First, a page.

Hope For The Hopeless
A drug user who has been through the program says it best about HOPE probation: ‘It just ruins my high.’
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Hawaii’s unique HOPE Probation program for felons is getting worldwide attention in the judicial and corrections field. It also gets accolades for its innovation in justice administration and breakthrough strides in drug abuse prevention. Teams of experts come to Hawaii to get a firsthand look at this landmark program that deals with community corrections as an alternative to incarceration.
HOPE (Hawaii’s Opportunity Probation with Enforcement), conceived by First Circuit Judge Steven S. Alm, is hailed as a model program for reducing prison overcrowding and criminal recidivism.
But perhaps its highest compliment comes from a reformed drug abuser who declares, “It just ruins my high.”
Frustrated by constant random drug tests, a demanding schedule of appointments with his probation officer, swift and certain sanctions by judges, and the generally disruptive nature of the program, the abuser stopped using drugs.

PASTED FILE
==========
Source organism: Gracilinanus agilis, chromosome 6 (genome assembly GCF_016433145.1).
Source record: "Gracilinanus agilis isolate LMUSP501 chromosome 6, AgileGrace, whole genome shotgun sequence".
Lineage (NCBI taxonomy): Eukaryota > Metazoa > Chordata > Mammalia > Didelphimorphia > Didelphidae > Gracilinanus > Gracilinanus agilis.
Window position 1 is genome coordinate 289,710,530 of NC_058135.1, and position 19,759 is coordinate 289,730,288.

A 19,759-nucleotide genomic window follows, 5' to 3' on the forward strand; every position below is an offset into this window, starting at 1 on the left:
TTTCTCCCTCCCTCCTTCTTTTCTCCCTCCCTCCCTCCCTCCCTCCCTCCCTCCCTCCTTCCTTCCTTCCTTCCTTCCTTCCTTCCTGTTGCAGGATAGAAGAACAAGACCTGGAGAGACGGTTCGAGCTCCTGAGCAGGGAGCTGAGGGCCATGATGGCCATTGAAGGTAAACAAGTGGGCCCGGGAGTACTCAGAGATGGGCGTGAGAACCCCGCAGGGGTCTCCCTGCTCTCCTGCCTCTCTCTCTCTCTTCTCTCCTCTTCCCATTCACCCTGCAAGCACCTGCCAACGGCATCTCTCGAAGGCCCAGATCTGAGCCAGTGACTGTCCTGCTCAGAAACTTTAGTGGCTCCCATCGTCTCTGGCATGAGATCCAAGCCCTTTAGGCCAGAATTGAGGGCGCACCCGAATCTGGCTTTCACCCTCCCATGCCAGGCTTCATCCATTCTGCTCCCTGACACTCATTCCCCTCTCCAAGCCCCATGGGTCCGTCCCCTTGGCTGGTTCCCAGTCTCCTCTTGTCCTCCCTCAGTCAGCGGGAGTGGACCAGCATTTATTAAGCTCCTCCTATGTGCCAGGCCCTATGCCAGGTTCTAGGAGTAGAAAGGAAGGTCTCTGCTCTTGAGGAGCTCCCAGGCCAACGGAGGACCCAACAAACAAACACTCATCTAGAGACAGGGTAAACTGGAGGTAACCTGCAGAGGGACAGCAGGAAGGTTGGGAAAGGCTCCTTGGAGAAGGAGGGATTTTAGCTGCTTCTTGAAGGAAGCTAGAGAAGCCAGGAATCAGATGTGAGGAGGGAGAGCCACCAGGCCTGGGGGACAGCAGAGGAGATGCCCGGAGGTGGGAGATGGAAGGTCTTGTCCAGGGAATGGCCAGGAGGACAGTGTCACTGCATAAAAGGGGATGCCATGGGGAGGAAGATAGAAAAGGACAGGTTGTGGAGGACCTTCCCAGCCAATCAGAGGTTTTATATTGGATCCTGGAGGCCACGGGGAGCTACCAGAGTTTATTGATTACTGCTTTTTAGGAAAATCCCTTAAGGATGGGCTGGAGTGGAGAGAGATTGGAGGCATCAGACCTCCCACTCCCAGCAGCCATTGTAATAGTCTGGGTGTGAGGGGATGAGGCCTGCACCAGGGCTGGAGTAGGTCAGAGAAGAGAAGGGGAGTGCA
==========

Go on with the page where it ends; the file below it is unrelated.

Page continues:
Score one for the guys in black robes.
“This is not a miracle,” Judge Alm says. “Any probation department in the country can do this with the right leadership, strong management, appropriate resources, technical assistance and rigorous performance tracking.”
Frankly, after getting a look at the inner workings of HOPE Probation for this story, it has ruined my high too. That is to say, I was highly uninformed and naive about the court’s handling of criminal felons.
Did you know that prisoners on the outside — on probation or parole in the community — outnumber those locked up behind bars? An underappreciated fact of our penitentiary system, according to The Atlantic Monthly, is that of all Americans serving time, only a third are actually behind bars. The rest — some 5 million — are circulating free on conditional supervised release either as parolees or probationers. Check MidWeek’s weekly CrimeStoppers feature — most are wanted for breaking probation rules.
Hawaii has 12,000 offenders on felony probation or deferral — about 8,200 of them on Oahu. Of these, 1,200 are in HOPE Probation. The most difficult, high-risk probationers are targeted for HOPE, including sex offenders, those convicted of domestic violence and drug offenders.